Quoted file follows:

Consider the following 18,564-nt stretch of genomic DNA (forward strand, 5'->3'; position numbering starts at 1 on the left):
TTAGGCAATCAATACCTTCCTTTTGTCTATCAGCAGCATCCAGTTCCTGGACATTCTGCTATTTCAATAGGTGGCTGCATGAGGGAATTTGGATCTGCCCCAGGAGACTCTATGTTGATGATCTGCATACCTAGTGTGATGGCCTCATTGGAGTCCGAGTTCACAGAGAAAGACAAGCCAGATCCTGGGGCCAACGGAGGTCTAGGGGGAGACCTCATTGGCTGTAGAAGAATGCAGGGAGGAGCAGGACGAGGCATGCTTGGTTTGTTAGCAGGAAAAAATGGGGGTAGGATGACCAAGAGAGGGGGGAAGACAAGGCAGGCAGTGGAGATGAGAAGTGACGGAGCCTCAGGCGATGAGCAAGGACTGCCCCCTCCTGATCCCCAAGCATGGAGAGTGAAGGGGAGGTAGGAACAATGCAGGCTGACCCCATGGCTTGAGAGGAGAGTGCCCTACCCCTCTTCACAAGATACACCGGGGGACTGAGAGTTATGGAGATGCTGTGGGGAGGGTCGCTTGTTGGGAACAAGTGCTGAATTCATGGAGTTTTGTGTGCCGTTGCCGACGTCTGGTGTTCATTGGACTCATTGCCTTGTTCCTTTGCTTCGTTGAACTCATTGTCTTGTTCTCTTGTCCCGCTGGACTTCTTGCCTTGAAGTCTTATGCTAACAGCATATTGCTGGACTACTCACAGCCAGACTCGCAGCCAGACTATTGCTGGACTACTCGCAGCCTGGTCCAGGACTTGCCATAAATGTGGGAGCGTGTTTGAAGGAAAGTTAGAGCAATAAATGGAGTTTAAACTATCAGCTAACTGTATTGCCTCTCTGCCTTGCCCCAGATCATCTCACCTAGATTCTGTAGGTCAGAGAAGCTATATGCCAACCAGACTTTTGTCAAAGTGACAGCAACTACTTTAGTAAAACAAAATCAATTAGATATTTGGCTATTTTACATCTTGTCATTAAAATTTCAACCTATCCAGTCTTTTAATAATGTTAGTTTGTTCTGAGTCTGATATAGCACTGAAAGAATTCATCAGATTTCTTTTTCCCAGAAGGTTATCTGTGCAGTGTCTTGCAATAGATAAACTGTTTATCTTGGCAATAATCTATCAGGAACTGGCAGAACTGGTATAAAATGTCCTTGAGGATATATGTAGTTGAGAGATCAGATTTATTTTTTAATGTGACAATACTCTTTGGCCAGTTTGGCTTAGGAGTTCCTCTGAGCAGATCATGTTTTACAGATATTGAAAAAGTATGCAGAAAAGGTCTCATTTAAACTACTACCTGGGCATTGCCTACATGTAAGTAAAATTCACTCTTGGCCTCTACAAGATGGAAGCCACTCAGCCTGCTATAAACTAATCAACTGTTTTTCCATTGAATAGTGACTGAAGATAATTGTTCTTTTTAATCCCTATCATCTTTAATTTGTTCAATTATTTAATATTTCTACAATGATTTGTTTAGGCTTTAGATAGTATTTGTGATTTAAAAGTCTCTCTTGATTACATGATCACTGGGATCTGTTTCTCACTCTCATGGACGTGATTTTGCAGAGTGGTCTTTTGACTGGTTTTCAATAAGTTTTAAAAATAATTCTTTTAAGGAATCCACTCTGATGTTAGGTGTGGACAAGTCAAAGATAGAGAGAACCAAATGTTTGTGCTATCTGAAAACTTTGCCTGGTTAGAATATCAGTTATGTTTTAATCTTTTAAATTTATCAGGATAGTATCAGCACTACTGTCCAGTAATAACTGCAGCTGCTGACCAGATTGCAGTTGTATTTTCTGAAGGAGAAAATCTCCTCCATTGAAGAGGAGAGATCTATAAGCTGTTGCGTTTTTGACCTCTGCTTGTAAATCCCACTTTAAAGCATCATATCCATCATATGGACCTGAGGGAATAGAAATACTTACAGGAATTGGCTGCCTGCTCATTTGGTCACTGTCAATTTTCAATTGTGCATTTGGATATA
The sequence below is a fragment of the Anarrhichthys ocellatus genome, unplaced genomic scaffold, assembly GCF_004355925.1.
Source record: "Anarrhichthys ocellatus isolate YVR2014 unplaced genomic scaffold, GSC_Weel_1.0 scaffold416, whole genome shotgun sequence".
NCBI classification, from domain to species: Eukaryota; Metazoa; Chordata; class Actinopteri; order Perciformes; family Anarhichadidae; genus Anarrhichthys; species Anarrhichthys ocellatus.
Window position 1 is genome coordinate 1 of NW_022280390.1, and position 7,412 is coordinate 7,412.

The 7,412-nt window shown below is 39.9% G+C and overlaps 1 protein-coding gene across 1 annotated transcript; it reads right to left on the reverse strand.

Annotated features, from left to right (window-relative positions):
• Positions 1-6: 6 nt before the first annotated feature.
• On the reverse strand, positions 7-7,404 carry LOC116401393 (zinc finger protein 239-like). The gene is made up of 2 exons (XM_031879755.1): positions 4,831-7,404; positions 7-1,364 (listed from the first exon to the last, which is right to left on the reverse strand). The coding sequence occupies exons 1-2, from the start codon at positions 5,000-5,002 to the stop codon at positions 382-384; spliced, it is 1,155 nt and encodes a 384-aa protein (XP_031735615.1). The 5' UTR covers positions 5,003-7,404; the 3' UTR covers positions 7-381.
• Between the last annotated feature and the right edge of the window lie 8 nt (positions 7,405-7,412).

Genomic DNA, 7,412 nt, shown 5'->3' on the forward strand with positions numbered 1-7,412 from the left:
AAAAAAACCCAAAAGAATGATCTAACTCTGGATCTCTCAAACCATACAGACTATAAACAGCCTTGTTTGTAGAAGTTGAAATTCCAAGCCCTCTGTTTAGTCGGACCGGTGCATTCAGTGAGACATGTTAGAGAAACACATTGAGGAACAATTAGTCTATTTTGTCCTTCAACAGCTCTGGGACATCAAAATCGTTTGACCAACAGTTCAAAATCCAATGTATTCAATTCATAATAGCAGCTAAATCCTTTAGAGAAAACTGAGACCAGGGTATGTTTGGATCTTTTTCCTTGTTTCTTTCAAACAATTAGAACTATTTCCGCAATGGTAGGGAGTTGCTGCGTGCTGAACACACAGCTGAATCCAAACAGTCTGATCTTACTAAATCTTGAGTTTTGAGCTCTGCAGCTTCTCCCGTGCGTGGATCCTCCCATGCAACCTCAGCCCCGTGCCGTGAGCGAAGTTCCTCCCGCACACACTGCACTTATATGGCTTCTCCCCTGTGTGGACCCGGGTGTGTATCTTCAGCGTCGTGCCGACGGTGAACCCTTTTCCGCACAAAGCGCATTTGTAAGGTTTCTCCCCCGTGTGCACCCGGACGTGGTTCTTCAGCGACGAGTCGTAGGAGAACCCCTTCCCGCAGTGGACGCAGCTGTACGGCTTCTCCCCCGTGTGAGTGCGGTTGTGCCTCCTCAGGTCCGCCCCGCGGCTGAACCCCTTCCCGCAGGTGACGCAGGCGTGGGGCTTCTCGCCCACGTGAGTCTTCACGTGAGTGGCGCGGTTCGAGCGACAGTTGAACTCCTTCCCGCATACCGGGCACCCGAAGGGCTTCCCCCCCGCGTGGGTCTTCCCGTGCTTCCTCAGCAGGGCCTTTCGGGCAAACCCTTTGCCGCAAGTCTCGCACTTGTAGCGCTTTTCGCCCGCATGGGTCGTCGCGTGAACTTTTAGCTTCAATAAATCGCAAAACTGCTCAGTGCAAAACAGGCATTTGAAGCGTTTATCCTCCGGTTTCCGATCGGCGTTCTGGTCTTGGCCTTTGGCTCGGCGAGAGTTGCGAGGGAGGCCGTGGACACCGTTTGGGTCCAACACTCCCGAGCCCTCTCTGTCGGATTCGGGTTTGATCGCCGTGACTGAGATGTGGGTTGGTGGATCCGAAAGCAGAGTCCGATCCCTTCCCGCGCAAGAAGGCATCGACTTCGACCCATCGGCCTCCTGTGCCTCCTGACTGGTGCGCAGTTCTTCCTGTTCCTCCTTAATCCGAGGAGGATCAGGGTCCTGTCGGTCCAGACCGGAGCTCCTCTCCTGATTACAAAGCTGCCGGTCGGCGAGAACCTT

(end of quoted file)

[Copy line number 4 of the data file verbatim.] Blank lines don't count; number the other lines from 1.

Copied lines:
Source record: "Anarrhichthys ocellatus isolate YVR2014 unplaced genomic scaffold, GSC_Weel_1.0 scaffold416, whole genome shotgun sequence".